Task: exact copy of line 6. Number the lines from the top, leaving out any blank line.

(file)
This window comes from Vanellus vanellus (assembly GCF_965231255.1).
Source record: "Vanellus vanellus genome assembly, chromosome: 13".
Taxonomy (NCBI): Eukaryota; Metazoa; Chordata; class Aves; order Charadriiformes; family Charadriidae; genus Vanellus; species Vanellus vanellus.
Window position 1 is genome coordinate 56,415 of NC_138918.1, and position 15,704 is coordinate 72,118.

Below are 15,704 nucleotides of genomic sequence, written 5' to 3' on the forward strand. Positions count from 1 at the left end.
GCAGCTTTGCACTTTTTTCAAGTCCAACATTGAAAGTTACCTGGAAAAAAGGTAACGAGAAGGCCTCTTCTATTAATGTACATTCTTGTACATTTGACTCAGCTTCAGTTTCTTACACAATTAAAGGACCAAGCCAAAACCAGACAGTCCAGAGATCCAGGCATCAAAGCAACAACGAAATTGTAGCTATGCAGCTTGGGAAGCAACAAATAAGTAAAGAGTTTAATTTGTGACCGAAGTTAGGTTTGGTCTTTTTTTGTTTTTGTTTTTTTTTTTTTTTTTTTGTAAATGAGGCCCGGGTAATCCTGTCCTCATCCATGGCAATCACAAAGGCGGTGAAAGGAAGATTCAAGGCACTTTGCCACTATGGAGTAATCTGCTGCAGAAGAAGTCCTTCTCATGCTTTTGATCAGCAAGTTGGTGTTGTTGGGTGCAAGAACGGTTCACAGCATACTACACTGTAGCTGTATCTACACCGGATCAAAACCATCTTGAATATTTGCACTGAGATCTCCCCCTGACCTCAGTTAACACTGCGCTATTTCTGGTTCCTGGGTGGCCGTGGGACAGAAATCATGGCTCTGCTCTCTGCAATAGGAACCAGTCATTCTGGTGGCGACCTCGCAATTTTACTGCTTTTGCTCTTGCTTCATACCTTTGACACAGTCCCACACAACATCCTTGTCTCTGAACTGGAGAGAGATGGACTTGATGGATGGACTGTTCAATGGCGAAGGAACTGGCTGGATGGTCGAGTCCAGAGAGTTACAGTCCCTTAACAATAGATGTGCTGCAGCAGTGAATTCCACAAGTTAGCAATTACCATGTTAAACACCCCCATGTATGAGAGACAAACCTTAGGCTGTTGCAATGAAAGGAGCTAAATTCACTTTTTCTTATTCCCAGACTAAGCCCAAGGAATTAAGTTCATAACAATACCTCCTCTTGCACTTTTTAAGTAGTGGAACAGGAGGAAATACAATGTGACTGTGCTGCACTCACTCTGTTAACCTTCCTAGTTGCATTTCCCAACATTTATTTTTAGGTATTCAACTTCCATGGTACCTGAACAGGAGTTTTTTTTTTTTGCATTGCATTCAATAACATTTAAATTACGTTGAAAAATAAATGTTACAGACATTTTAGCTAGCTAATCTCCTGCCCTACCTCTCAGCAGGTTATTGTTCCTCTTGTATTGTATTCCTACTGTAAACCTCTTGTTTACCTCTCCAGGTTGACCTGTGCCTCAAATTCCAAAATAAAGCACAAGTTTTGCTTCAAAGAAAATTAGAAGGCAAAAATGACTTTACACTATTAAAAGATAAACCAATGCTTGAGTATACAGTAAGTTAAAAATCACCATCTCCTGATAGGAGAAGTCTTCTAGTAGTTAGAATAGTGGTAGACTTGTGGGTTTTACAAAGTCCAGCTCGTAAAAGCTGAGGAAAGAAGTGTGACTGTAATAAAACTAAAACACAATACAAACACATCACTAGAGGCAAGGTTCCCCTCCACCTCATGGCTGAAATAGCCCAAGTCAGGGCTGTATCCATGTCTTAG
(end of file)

GCAGCTTTGCACTTTTTTCAAGTCCAACATTGAAAGTTACCTGGAAAAAAGGTAACGAGAAGGCCTCTTCTATTAATGTACATTCTTGTACATTTGACTCAGCTTCAGTTTCTTACACAATTAAAGGACCAAGCCAAAACCAGACAGTCCAGAGATCCAGGCATCAAAGCAACAACGAAATTGTAGCTATGCAGCTTGGGAAGCAACAAATAAGTAAAGAGTTTAATTTGTGACCGAAGTTAGGTTTGGTCTTTTTTTGTTTTTGTTTTTTTTTTTTTTTTTTTGTAAATGAGGCCCGGGTAATCCTGTCCTCATCCATGGCAATCACAAAGGCGGTGAAAGGAAGATTCAAGGCACTTTGCCACTATGGAGTAATCTGCTGCAGAAGAAGTCCTTCTCATGCTTTTGATCAGCAAGTTGGTGTTGTTGGGTGCAAGAACGGTTCACAGCATACTACACTGTAGCTGTATCTACACCGGATCAAAACCATCTTGAATATTTGCACTGAGATCTCCCCCTGACCTCAGTTAACACTGCGCTATTTCTGGTTCCTGGGTGGCCGTGGGACAGAAATCATGGCTCTGCTCTCTGCAATAGGAACCAGTCATTCTGGTGGCGACCTCGCAATTTTACTGCTTTTGCTCTTGCTTCATACCTTTGACACAGTCCCACACAACATCCTTGTCTCTGAACTGGAGAGAGATGGACTTGATGGATGGACTGTTCAATGGCGAAGGAACTGGCTGGATGGTCGAGTCCAGAGAGTTACAGTCCCTTAACAATAGATGTGCTGCAGCAGTGAATTCCACAAGTTAGCAATTACCATGTTAAACACCCCCATGTATGAGAGACAAACCTTAGGCTGTTGCAATGAAAGGAGCTAAATTCACTTTTTCTTATTCCCAGACTAAGCCCAAGGAATTAAGTTCATAACAATACCTCCTCTTGCACTTTTTAAGTAGTGGAACAGGAGGAAATACAATGTGACTGTGCTGCACTCACTCTGTTAACCTTCCTAGTTGCATTTCCCAACATTTATTTTTAGGTATTCAACTTCCATGGTACCTGAACAGGAGTTTTTTTTTTTTGCATTGCATTCAATAACATTTAAATTACGTTGAAAAATAAATGTTACAGACATTTTAGCTAGCTAATCTCCTGCCCTACCTCTCAGCAGGTTATTGTTCCTCTTGTATTGTATTCCTACTGTAAACCTCTTGTTTACCTCTCCAGGTTGACCTGTGCCTCAAATTCCAAAATAAAGCACAAGTTTTGCTTCAAAGAAAATTAGAAGGCAAAAATGACTTTACACTATTAAAAGATAAACCAATGCTTGAGTATACAGTAAGTTAAAAATCACCATCTCCTGATAGGAGAAGTCTTCTAGTAGTTAGAATAGTGGTAGACTTGTGGGTTTTACAAAGTCCAGCTCGTAAAAGCTGAGGAAAGAAGTGTGACTGTAATAAAACTAAAACACAATACAAACACATCACTAGAGGCAAGGTTCCCCTCCACCTCATGGCTGAAATAGCCCAAGTCAGGGCTGTATCCATGTCTTAG